If you just realized you’re vulnerable to such attacks, a good start would be to refuse requests with “..”, set a virtual root, or something hackier like replacing “..” with “.” in the requested URL before doing anything else. Usually, web servers like nginx or Apache will automatically set a virtual root, but your backend app might not.


Those. I LOVE those. People sending those emails know our names, positions in the business, and are pretty decent at writing straight to the point messages. Only problem is processing a wire transfer to a PERSONAL ACCOUNT doesn’t make sense, and any well established business wouldn’t get caught.

The part where it gets sad is, well– if we keep on receiving these, it’s because it sometimes work. Profiting from people’s naiveness is despicable.

Good news is a lot of people are actively fighting against scams. Even YouTube channels like Nicole Mayhem who goes a step further and record the phone conversations exist. I have a friend of a friend who’s often having a blast closing scam websites like those that clone a bank login page to acquire bank logins through phishing.



Slack is just great. Their API lets you automate so many things, and provides a way to create a quick, real-time notification system.

To give you an idea of how this works :

  1. Store IP + headers hash of requester in RAM with current minute of the day [0, 1440]
  2. Increment that number on each request
  3. If number goes above threshold (100 here), create IP range from source depending on location, and refuse requests for 5 minutes
  4. Send Slack message
  5. Double ban timeout on every ban

Don’t apply logic for static assets and articles.

This doesn’t protect us from distributed denial of service attacks (DDOS), but it’s a pretty quick way to avoid non-distributed attacks. Cloudflare and AWS will help us otherwise.


Alright, so some web servers including some version of Apache (we don’t use that either) have this vulnerability where open sockets will remain open without any timeout until the complete HTTP headers are sent. Using a pretty convenient and commonly known perl script, it is possible to fire up a Slowloris attack with one simple command. This attack can be brutal, especially when distributed.

Not only does it render the server response-less, but it also locks you out due to lack of necessary memory and/or available sockets to handle an SSH tunnel.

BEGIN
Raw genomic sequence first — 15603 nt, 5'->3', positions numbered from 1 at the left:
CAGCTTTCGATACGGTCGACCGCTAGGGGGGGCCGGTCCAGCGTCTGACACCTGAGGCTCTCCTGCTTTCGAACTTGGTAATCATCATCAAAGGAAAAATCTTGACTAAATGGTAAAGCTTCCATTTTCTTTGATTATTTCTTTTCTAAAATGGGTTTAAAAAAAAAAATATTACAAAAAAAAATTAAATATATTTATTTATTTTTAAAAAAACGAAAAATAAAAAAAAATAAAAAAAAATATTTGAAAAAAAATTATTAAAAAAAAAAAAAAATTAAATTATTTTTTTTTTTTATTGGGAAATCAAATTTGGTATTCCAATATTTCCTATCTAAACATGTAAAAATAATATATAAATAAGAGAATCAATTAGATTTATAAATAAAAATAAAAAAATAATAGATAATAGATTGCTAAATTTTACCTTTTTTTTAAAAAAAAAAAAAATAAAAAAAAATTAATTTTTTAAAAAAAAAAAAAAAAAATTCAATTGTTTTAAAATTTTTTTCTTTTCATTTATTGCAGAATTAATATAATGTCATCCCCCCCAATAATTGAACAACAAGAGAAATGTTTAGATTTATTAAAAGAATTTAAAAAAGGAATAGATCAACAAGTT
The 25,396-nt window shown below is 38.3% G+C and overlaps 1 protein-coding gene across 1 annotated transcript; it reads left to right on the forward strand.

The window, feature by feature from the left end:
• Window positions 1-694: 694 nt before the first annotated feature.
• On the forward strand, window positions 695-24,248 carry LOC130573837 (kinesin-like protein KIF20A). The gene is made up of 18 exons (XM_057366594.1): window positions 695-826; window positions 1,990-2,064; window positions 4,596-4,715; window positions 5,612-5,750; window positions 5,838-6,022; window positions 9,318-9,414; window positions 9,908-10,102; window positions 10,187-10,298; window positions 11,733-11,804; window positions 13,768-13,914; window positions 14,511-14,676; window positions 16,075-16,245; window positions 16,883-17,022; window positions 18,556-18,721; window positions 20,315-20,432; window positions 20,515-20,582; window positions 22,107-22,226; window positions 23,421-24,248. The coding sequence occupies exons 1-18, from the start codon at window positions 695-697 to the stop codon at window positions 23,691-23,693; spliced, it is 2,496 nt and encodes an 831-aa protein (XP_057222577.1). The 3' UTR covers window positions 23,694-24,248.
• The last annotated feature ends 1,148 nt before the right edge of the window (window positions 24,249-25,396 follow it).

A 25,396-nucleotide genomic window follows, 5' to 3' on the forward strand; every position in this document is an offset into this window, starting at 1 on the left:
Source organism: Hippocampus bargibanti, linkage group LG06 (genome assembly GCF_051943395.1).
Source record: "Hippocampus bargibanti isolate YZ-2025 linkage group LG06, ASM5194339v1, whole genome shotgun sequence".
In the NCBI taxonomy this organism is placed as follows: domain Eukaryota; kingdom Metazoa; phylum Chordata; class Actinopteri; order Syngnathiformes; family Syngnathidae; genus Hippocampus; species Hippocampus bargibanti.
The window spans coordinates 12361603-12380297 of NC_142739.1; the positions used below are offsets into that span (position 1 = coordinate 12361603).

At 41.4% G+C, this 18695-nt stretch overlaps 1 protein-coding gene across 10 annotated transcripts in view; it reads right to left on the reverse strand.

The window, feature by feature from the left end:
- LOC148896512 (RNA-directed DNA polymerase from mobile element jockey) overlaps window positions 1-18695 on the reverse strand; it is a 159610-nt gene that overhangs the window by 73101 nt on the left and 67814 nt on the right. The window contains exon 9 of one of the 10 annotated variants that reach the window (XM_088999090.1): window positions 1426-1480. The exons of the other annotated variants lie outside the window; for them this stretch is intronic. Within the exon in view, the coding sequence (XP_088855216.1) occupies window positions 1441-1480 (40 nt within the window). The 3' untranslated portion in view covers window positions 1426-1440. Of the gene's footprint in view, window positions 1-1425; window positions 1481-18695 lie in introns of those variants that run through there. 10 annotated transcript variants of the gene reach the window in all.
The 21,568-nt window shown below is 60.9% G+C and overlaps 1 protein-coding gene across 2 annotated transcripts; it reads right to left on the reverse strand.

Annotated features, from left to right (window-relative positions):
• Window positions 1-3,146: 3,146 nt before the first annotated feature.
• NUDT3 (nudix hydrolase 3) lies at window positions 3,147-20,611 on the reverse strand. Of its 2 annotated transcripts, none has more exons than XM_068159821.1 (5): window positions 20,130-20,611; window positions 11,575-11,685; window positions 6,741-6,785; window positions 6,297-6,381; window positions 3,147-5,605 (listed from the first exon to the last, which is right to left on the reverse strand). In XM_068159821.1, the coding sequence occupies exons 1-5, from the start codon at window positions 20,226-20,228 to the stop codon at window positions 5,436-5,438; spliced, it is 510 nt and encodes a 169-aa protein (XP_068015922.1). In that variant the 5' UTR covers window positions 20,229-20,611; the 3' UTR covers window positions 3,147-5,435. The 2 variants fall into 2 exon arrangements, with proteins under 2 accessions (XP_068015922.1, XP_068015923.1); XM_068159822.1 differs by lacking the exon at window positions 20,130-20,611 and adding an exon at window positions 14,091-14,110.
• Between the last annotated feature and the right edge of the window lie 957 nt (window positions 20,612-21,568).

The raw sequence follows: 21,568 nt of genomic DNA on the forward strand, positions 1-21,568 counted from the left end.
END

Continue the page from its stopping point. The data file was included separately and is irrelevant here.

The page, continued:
Since most web servers won’t do anything until the HTTP headers are received, those will remain open forever. Running this type of attack requires almost no hardware since you aren’t sending anything. They can also be hard to detect because they aren’t that different from normal requests.

Our server will read the HTTP headers in chunks, will do validation on every chunk, and will start the timeout after opening the socket rather than after parsing the headers.

SQL injection

Long story short, we don’t accept query parameters.

We receive a breakdown of all the HTTP error response codes every day, and a lot of them are 404 coming from SQLi requests. This surprised me because everything on the website is public, and there’s no reader login. Why would anyone try to get “more” where everything is already in their face?

Well, a lot of these SQLi attempts contain UNION to tables such as “wp-users”, “users”, “entities”, and even “logins”.

Sigh. We don’t even have a SQL database.


I might start redirecting those attempts to a page with job offers. We’re always looking for talented people to join our amazing team of sharp-minded, motivated, and highly sarcastic developers. A

Trying to hack a harmless website is just ridiculous. Pentesting is fun — I know — and you should do it often! On your own websites that is.

Remember, if you don’t need people information, don’t store it. If one day you get hacked yet don’t have user data, people will forget about it the day after, if they even notice it. Storing private user data is a huge social responsibility, and should not be taken lightly. You can use various third-party systems to manage acquired user data such as Google Analytics or a Facebook Pixel. If they get hacked, it would be a terrible day yet a day you wouldn’t face any lawsuit.

The featured image comes from Unsplash, by Hugo Jehanne.